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Friday film news dump, pre-Halloween edition


So much going on today that, unless my Google Reader is lying to me, not a single one of the many film sites and blogs on my list of usual suspects has mentioned that Christopher freaking Lee was knighted today. (I, however, will be paying my respects in the next post.)


* The biggest news of the day was expected, I guess. The New York offices of the once might mini-major Miramax, founded by Harvey and Bob Weinstein and since sold off to Disney, have been closed and the annual slate of films significantly downsized. In addition, the division’s “prexy” Daniel Battsek is stepping down, though he is supposed to be supervising the consolidation of the NYC and L.A. offices through January and no replacement has been set. Not surprising in tough times for “small” films. Anne Thompson partially blames what you might call movie mission creep, among other factors.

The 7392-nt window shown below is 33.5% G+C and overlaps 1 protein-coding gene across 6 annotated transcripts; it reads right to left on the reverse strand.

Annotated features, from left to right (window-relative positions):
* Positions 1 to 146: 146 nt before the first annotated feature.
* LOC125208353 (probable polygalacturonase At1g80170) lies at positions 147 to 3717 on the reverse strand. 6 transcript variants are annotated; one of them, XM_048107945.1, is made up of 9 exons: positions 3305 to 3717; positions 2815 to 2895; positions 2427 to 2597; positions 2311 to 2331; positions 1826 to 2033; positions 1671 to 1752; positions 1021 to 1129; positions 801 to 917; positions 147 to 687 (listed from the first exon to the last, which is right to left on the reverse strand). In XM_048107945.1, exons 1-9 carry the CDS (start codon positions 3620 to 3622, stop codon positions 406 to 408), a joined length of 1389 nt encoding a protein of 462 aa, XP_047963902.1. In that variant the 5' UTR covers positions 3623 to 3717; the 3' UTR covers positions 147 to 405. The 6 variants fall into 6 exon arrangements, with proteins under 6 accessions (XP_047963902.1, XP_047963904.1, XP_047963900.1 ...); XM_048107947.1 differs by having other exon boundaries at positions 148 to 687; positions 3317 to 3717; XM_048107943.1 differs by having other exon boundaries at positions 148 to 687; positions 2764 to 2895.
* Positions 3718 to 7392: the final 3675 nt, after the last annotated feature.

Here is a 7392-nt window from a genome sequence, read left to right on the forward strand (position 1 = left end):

The main problem with the studio sub-divisions that are being slashed if not eliminated is that they simply don’t return enough on investment. They inevitably drift away from small-scale divisions that push low-budget films into more ambitious upscale operations with more employees and more overhead. With growth comes bigger budgets, more P & A, wider releases, more grandiose Oscar campaigns and often, smaller profits.

Her entire piece is definitely worth a look as she mentions how even some seemingly successful award pictures as “There Will Be Blood” and “Doubt” became money losers or earned less than you might think due to marketing costs and award campaigns.